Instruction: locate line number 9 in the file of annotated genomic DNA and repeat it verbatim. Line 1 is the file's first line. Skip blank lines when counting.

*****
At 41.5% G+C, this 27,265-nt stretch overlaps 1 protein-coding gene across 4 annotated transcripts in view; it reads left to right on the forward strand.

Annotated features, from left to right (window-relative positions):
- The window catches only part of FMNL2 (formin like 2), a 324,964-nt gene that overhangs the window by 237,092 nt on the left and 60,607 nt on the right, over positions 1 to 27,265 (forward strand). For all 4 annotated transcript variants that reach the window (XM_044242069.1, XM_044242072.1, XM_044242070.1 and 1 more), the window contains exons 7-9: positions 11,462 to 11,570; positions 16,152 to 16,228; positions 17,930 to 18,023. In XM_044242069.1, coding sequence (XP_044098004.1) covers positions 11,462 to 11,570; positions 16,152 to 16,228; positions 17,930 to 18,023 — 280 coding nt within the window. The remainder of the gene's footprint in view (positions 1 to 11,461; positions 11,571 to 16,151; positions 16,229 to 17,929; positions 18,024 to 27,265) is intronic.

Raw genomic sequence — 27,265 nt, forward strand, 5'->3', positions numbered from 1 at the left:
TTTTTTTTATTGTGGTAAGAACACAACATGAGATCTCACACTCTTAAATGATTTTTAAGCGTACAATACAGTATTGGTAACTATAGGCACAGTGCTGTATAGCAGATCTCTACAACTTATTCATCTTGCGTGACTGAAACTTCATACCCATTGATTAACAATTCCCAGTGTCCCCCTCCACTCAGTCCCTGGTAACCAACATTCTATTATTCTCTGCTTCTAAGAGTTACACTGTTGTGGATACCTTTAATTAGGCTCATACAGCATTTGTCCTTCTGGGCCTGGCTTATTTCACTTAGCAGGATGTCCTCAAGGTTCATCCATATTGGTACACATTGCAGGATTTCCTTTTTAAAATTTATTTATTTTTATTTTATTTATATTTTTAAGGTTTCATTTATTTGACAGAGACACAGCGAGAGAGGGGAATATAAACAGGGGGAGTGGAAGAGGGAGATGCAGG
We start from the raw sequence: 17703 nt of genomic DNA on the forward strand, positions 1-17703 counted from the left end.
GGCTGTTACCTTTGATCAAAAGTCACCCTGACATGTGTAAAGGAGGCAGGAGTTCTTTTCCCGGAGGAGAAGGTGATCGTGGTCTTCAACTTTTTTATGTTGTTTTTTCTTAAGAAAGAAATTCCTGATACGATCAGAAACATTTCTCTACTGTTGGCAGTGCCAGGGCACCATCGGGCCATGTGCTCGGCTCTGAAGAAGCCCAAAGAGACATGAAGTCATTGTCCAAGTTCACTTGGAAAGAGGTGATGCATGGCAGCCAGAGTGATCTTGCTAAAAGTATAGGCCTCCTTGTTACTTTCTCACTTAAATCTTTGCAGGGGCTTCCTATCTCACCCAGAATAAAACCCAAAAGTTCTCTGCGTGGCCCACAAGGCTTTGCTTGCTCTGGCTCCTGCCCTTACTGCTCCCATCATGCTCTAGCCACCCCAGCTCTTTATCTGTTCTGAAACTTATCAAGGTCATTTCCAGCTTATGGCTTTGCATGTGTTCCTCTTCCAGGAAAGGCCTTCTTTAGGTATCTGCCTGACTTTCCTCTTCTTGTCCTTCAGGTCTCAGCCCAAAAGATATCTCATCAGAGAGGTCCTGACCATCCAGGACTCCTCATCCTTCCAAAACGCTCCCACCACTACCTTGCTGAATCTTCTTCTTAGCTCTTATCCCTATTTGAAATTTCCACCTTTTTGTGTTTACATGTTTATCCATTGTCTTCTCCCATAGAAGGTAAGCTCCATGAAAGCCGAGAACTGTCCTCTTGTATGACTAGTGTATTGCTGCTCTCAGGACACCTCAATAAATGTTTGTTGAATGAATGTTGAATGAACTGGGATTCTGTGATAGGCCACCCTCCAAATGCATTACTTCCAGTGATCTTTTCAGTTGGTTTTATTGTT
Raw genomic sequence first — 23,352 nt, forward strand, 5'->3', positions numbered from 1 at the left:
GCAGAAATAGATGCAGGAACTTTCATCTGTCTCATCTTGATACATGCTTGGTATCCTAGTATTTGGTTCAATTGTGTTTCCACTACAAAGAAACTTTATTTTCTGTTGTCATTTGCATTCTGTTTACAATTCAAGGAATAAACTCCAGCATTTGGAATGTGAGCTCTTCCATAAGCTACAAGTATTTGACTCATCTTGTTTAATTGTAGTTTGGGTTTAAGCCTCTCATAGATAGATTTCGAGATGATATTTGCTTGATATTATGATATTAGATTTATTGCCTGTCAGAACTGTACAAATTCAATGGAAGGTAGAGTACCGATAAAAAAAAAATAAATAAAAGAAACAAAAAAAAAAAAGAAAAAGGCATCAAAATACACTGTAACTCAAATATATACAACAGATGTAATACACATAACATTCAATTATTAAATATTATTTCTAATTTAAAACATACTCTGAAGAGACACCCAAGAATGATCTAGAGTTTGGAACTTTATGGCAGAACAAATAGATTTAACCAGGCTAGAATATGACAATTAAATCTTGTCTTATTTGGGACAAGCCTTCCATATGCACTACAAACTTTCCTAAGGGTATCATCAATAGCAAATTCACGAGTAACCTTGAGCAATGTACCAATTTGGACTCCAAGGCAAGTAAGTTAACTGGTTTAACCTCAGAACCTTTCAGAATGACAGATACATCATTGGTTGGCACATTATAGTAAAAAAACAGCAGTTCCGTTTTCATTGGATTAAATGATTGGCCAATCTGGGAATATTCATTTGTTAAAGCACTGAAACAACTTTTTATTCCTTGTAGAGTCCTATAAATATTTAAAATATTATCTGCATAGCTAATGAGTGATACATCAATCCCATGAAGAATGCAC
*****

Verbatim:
GCAGAAATAGATGCAGGAACTTTCATCTGTCTCATCTTGATACATGCTTGGTATCCTAGTATTTGGTTCAATTGTGTTTCCACTACAAAGAAACTTTATTTTCTGTTGTCATTTGCATTCTGTTTACAATTCAAGGAATAAACTCCAGCATTTGGAATGTGAGCTCTTCCATAAGCTACAAGTATTTGACTCATCTTGTTTAATTGTAGTTTGGGTTTAAGCCTCTCATAGATAGATTTCGAGATGATATTTGCTTGATATTATGATATTAGATTTATTGCCTGTCAGAACTGTACAAATTCAATGGAAGGTAGAGTACCGATAAAAAAAAAATAAATAAAAGAAACAAAAAAAAAAAAGAAAAAGGCATCAAAATACACTGTAACTCAAATATATACAACAGATGTAATACACATAACATTCAATTATTAAATATTATTTCTAATTTAAAACATACTCTGAAGAGACACCCAAGAATGATCTAGAGTTTGGAACTTTATGGCAGAACAAATAGATTTAACCAGGCTAGAATATGACAATTAAATCTTGTCTTATTTGGGACAAGCCTTCCATATGCACTACAAACTTTCCTAAGGGTATCATCAATAGCAAATTCACGAGTAACCTTGAGCAATGTACCAATTTGGACTCCAAGGCAAGTAAGTTAACTGGTTTAACCTCAGAACCTTTCAGAATGACAGATACATCATTGGTTGGCACATTATAGTAAAAAAACAGCAGTTCCGTTTTCATTGGATTAAATGATTGGCCAATCTGGGAATATTCATTTGTTAAAGCACTGAAACAACTTTTTATTCCTTGTAGAGTCCTATAAATATTTAAAATATTATCTGCATAGCTAATGAGTGATACATCAATCCCATGAAGAATGCAC